The researchers in this project set out to find differences in the genetic code that contribute to individual differences in susceptibility to disease. Previous efforts from these groups and others identified ten genes contributing to type 2 diabetes risk.


Story Source:

The above story is based on materials provided by University of Michigan. Note: Materials may be edited for content and length.


Cite This Page:

University of Michigan. "Six New Genes Associated With Type 2 Diabetes Discovered, Including One With Role In Prostate Cancer." ScienceDaily. ScienceDaily, 31 March 2008. <www.sciencedaily.com/releases/2008/03/080330140015.htm>.
University of Michigan. (2008, March 31). Six New Genes Associated With Type 2 Diabetes Discovered, Including One With Role In Prostate Cancer. ScienceDaily. Retrieved July 28, 2014 from www.sciencedaily.com/releases/2008/03/080330140015.htm
University of Michigan. "Six New Genes Associated With Type 2 Diabetes Discovered, Including One With Role In Prostate Cancer." ScienceDaily. www.sciencedaily.com/releases/2008/03/080330140015.htm (accessed July 28, 2014).

Share This




More Health & Medicine News

Monday, July 28, 2014

Featured Research

from universities, journals, and other organizations


Featured Videos

from AP, Reuters, AFP, and other news services

$15B Deal on Vets' Health Care Reached

$15B Deal on Vets' Health Care Reached

AP (July 28, 2014) A bipartisan deal to improve veterans health care would authorize at least $15 billion in emergency spending to fix a veterans program scandalized by long patient wait times and falsified records. (July 28) Video provided by AP
Powered by NewsLook.com
Traditional African Dishes Teach Healthy Eating

Traditional African Dishes Teach Healthy Eating

AP (July 28, 2014) Classes are being offered nationwide to encourage African Americans to learn about cooking fresh foods based on traditional African cuisine. The program is trying to combat obesity, heart disease and other ailments often linked to diet. (July 28) Video provided by AP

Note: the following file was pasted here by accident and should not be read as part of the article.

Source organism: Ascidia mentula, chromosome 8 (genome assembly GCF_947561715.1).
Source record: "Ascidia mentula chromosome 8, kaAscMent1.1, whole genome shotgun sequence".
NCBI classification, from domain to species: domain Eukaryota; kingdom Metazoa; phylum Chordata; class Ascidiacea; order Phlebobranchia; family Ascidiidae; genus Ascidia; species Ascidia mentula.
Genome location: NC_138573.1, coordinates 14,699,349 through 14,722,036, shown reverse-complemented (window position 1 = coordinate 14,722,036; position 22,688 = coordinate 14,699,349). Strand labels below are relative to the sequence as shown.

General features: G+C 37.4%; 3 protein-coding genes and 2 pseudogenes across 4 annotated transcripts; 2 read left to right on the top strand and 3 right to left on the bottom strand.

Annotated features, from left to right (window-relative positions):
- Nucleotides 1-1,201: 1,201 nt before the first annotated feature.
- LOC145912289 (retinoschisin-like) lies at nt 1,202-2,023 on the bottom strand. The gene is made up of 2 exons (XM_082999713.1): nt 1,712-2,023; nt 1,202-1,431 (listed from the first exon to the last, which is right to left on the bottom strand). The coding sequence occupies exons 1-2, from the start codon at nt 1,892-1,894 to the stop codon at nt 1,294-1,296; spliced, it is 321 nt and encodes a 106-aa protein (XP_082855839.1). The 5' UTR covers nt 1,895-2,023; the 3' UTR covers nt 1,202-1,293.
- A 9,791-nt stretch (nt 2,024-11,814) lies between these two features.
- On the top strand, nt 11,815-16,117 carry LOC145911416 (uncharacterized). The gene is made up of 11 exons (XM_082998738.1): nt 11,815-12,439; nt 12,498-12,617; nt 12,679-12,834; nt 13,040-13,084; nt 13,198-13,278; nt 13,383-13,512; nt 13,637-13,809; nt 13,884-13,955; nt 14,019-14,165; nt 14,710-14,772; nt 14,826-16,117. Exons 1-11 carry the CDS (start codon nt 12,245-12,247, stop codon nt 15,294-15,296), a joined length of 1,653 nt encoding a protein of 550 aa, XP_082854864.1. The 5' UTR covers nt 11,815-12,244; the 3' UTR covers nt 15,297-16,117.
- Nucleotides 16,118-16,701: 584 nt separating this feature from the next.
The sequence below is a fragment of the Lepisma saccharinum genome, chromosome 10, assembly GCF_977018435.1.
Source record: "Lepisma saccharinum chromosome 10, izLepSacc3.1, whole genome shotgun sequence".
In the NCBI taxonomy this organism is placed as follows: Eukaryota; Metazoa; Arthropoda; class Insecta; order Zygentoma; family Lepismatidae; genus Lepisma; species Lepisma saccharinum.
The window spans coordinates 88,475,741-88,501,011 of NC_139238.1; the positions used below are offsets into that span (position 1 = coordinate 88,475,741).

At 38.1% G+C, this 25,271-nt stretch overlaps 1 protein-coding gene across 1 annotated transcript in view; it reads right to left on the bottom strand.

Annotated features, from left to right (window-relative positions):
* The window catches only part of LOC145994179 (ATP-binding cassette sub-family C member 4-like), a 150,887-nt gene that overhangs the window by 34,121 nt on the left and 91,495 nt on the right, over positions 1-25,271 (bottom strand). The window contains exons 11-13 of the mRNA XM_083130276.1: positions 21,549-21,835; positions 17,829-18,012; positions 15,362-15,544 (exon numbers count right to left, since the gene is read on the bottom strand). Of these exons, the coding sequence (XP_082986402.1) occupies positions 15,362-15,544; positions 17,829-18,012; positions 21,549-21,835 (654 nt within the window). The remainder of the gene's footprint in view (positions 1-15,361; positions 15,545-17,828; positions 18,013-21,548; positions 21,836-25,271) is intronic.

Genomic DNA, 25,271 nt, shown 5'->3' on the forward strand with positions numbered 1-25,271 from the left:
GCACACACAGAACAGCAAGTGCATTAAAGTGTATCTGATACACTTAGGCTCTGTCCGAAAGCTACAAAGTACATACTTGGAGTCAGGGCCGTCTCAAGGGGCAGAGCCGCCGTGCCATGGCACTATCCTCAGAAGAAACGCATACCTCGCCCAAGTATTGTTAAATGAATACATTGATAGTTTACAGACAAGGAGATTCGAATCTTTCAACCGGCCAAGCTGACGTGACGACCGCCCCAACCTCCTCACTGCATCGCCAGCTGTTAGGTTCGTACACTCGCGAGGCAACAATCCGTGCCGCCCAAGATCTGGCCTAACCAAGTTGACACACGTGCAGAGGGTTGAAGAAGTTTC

Powered by NewsLook.com
West Africa Gripped by Deadly Ebola Outbreak

West Africa Gripped by Deadly Ebola Outbreak

AFP (July 28, 2014) The worst-ever outbreak of the deadly Ebola epidemic grips west Africa, killing hundreds. Duration: 00:48 Video provided by AFP
Powered by NewsLook.com
Trees Could Save More Than 850 Lives Each Year

Trees Could Save More Than 850 Lives Each Year

Newsy (July 27, 2014) A national study conducted by the USDA Forest Service found that trees collectively save more than 850 lives on an annual basis. Video provided by Newsy
Powered by NewsLook.com

Search ScienceDaily

Number of stories in archives: 140,361

Find with keyword(s):
Enter a keyword or phrase to search ScienceDaily for related topics and research stories.

Save/Print:
Share:

Breaking News:
from the past week

In Other News

... from NewsDaily.com

Science News

Health News

Environment News

Technology News



Save/Print:
Share:

Free Subscriptions


Get the latest science news with ScienceDaily's free email newsletters, updated daily and weekly. Or view hourly updated newsfeeds in your RSS reader:

Get Social & Mobile


Keep up to date with the latest news from ScienceDaily via social networks and mobile apps:

Have Feedback?


Tell us what you think of ScienceDaily -- we welcome both positive and negative comments. Have any problems using the site? Questions?
Mobile: iPhone Android Web
Follow: Facebook Twitter Google+
Subscribe: RSS Feeds Email Newsletters
Latest Headlines Health & Medicine Mind & Brain Space & Time Matter & Energy Computers & Math Plants & Animals Earth & Climate Fossils & Ruins